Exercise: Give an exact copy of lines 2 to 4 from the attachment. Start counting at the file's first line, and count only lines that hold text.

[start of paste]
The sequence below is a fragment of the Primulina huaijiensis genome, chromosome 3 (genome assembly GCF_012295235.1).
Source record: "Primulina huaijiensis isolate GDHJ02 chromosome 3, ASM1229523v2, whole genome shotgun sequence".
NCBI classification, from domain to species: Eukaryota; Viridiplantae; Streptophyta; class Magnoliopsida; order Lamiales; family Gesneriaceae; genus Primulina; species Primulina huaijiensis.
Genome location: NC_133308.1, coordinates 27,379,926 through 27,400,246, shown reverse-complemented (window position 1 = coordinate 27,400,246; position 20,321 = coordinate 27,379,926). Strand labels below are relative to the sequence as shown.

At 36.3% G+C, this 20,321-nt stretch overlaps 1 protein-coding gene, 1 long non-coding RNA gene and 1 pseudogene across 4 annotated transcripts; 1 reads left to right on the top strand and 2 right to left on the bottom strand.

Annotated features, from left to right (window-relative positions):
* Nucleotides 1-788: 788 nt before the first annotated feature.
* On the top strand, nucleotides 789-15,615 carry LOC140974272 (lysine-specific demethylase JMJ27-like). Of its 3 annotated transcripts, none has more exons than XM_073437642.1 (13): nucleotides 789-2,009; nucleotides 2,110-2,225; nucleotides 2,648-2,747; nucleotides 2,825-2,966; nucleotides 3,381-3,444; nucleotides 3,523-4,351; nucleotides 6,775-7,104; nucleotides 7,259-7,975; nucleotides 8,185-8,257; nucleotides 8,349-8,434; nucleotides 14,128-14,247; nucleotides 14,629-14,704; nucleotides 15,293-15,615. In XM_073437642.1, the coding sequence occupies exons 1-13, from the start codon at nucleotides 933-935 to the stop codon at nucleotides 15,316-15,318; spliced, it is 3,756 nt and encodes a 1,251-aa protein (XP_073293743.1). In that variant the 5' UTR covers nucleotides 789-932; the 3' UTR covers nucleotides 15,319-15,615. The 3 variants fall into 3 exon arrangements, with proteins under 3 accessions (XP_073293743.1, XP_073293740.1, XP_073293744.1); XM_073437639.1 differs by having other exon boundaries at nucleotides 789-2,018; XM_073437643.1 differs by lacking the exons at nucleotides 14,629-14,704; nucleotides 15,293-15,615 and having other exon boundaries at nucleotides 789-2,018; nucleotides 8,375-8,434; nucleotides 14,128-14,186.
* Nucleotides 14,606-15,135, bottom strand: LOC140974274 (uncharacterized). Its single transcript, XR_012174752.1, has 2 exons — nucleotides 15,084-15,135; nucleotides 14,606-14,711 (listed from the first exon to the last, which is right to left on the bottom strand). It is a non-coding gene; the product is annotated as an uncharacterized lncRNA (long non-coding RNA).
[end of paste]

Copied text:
Source record: "Primulina huaijiensis isolate GDHJ02 chromosome 3, ASM1229523v2, whole genome shotgun sequence".
NCBI classification, from domain to species: Eukaryota; Viridiplantae; Streptophyta; class Magnoliopsida; order Lamiales; family Gesneriaceae; genus Primulina; species Primulina huaijiensis.
Genome location: NC_133308.1, coordinates 27,379,926 through 27,400,246, shown reverse-complemented (window position 1 = coordinate 27,400,246; position 20,321 = coordinate 27,379,926). Strand labels below are relative to the sequence as shown.